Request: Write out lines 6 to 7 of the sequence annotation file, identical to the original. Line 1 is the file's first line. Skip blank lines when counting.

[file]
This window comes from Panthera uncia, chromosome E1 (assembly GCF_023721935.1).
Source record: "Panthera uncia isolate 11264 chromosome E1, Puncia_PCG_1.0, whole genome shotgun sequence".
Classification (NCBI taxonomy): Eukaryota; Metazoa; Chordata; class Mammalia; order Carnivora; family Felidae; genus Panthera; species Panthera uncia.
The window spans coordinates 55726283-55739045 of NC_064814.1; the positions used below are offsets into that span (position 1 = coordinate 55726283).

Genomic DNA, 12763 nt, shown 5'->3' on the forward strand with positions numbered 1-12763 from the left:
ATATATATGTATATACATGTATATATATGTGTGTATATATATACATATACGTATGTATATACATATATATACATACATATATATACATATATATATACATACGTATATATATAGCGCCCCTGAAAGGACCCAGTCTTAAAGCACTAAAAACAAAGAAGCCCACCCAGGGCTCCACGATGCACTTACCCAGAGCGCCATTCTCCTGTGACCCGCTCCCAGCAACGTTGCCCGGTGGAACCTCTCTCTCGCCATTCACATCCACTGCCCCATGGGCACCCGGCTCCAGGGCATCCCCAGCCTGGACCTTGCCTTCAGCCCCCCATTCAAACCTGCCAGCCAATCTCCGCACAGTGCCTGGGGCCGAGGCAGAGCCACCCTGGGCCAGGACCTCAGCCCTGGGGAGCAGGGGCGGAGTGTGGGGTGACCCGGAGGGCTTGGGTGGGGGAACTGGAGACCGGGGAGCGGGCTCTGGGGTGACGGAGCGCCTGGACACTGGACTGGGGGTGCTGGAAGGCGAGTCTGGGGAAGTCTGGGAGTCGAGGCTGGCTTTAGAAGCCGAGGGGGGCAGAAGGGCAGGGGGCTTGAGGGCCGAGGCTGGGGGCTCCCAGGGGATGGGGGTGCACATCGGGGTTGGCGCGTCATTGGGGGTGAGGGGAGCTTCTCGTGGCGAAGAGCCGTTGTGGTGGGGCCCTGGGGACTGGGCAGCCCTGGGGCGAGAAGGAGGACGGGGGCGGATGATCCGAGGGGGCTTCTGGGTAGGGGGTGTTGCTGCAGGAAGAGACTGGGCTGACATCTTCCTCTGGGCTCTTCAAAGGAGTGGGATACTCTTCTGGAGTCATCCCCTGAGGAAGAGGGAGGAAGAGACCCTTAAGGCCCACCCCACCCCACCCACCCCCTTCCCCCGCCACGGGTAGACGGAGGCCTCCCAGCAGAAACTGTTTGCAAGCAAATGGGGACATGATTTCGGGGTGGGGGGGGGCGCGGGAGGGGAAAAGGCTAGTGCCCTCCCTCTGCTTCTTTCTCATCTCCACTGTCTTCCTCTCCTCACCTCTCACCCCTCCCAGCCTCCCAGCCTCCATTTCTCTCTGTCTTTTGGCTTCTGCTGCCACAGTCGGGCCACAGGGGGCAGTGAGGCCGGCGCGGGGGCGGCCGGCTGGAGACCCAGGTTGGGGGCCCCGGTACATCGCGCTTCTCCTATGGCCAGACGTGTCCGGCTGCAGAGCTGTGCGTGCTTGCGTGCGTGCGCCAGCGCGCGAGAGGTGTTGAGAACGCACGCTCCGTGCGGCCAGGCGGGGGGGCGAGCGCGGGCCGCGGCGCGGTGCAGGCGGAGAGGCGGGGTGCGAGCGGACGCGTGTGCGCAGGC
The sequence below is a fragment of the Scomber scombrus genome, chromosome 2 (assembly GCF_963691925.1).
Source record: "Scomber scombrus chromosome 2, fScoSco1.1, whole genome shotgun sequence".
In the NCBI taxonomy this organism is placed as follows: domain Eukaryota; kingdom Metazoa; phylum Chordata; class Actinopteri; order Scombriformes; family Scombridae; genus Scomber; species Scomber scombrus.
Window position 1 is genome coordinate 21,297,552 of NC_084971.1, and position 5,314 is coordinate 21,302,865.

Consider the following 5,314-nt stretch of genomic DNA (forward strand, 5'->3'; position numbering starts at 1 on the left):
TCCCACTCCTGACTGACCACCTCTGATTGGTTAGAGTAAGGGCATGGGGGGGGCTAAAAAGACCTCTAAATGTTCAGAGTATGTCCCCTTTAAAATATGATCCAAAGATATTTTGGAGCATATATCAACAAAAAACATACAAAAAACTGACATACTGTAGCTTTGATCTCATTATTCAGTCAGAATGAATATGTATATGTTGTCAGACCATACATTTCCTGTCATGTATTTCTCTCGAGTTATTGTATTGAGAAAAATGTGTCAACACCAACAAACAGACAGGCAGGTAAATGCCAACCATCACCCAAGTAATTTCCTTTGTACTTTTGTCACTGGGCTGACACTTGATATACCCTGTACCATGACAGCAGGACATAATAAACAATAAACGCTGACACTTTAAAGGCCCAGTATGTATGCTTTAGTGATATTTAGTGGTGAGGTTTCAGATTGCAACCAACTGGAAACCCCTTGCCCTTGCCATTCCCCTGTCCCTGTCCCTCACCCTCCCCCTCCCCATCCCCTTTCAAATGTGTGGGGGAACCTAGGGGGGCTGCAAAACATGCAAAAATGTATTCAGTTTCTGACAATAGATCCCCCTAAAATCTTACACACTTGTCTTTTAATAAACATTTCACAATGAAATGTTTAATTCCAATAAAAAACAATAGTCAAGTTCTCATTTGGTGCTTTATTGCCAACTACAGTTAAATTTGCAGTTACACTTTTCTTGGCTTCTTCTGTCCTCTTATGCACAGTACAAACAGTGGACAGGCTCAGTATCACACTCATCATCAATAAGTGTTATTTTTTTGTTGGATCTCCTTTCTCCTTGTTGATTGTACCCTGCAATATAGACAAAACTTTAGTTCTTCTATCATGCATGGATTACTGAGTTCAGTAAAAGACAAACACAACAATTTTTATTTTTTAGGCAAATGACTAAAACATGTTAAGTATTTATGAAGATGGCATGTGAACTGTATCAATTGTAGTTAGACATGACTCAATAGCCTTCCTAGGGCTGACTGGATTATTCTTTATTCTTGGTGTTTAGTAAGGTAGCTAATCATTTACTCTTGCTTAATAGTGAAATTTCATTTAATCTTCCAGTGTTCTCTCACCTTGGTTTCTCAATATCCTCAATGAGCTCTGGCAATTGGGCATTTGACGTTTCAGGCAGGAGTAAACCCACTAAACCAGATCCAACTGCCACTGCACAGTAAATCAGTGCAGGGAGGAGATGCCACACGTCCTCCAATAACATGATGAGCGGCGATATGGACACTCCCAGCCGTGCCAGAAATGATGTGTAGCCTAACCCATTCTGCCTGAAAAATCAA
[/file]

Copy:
ATATATATGTATATACATGTATATATATGTGTGTATATATATACATATACGTATGTATATACATATATATACATACATATATATACATATATATATACATACGTATATATATAGCGCCCCTGAAAGGACCCAGTCTTAAAGCACTAAAAACAAAGAAGCCCACCCAGGGCTCCACGATGCACTTACCCAGAGCGCCATTCTCCTGTGACCCGCTCCCAGCAACGTTGCCCGGTGGAACCTCTCTCTCGCCATTCACATCCACTGCCCCATGGGCACCCGGCTCCAGGGCATCCCCAGCCTGGACCTTGCCTTCAGCCCCCCATTCAAACCTGCCAGCCAATCTCCGCACAGTGCCTGGGGCCGAGGCAGAGCCACCCTGGGCCAGGACCTCAGCCCTGGGGAGCAGGGGCGGAGTGTGGGGTGACCCGGAGGGCTTGGGTGGGGGAACTGGAGACCGGGGAGCGGGCTCTGGGGTGACGGAGCGCCTGGACACTGGACTGGGGGTGCTGGAAGGCGAGTCTGGGGAAGTCTGGGAGTCGAGGCTGGCTTTAGAAGCCGAGGGGGGCAGAAGGGCAGGGGGCTTGAGGGCCGAGGCTGGGGGCTCCCAGGGGATGGGGGTGCACATCGGGGTTGGCGCGTCATTGGGGGTGAGGGGAGCTTCTCGTGGCGAAGAGCCGTTGTGGTGGGGCCCTGGGGACTGGGCAGCCCTGGGGCGAGAAGGAGGACGGGGGCGGATGATCCGAGGGGGCTTCTGGGTAGGGGGTGTTGCTGCAGGAAGAGACTGGGCTGACATCTTCCTCTGGGCTCTTCAAAGGAGTGGGATACTCTTCTGGAGTCATCCCCTGAGGAAGAGGGAGGAAGAGACCCTTAAGGCCCACCCCACCCCACCCACCCCCTTCCCCCGCCACGGGTAGACGGAGGCCTCCCAGCAGAAACTGTTTGCAAGCAAATGGGGACATGATTTCGGGGTGGGGGGGGGCGCGGGAGGGGAAAAGGCTAGTGCCCTCCCTCTGCTTCTTTCTCATCTCCACTGTCTTCCTCTCCTCACCTCTCACCCCTCCCAGCCTCCCAGCCTCCATTTCTCTCTGTCTTTTGGCTTCTGCTGCCACAGTCGGGCCACAGGGGGCAGTGAGGCCGGCGCGGGGGCGGCCGGCTGGAGACCCAGGTTGGGGGCCCCGGTACATCGCGCTTCTCCTATGGCCAGACGTGTCCGGCTGCAGAGCTGTGCGTGCTTGCGTGCGTGCGCCAGCGCGCGAGAGGTGTTGAGAACGCACGCTCCGTGCGGCCAGGCGGGGGGGCGAGCGCGGGCCGCGGCGCGGTGCAGGCGGAGAGGCGGGGTGCGAGCGGACGCGTGTGCGCAGGC
The sequence below is a fragment of the Scomber scombrus genome, chromosome 2 (assembly GCF_963691925.1).